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Poets, a race long unconfin'd and free,
Still fond and proud of savage liberty,
Receiv'd his laws, and stood convinc'd 'twas fit
Wh conquer'd nature should preside o’er wit.

Horace still charms with graceful negligence,
And, without method, talks us into sepse ;
Will, like a friend, familiarly convey
The truest notions in the easiest way.
He who, snpreme in judgment as in wit,
Migbt boldly censure as he boldly writ,
Yet judg'd with coolness, though he sung with fire;
His precepts teach but what his works inspire.
Our critics take a contrary extreme,
They judge with fury, but they write with phlegm:
Nor suffers Horace more in wrong translations
By wits, than critics in as wrong quotations.

See Dionysius Homer's thoughts refine,
And call new beauties forth from every line !

Fancy and art in gay Petronius please,
The scholar's learning with the courtier's ease.

In grave Quintilian's copious work we find
The justest rules and clearest method join'd.
Thus useful arms in magazines we place,
All rang'd in order, and dispos'd with grace ;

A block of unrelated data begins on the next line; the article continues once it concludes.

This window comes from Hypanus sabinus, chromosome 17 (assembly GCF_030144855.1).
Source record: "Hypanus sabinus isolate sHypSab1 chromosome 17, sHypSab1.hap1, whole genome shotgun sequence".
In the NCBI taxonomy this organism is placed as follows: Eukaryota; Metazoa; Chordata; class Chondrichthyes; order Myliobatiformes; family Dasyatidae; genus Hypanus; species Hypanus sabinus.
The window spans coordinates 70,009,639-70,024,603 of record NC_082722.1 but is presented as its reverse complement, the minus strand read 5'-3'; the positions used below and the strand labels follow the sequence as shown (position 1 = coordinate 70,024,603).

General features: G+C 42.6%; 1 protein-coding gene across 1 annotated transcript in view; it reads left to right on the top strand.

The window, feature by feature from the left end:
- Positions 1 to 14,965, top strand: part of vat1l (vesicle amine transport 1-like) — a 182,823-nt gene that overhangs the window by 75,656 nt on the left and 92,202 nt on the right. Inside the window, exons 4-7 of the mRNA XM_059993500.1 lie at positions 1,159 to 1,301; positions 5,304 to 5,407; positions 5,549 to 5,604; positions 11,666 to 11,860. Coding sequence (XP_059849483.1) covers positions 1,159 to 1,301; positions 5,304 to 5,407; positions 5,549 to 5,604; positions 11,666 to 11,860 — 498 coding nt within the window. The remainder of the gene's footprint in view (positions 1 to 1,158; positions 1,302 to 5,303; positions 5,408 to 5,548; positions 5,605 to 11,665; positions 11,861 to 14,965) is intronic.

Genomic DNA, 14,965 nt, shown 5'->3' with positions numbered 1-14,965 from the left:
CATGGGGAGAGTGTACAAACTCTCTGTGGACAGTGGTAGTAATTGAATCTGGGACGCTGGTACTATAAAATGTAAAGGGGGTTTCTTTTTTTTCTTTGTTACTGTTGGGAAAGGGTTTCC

But less to please the eye than arm the hand,
Still fit for use, and ready at command.

Thee, bold Longinus ! all the Nine inspire,
And bless their critic with a poet's fire:
An ardent judge, who, zealous in his trust,
With warmth gives sentence, yet is always just;
Whose own example strengthens all bis laws,
And is limself that great sublime he draws.

Thus long succeeding critics justly reign'd,
Licence repress’d, and useful laws ordaiu'd :

Learning and Rome alike in empire grew, -
And arts still follow'd where her eagles flew;
From the same foes at last both felt their doom,
And the same age saw learning fall, and Rome.
With tyranny then superstition joiu'd,
As that the body, this enslav'd the mind;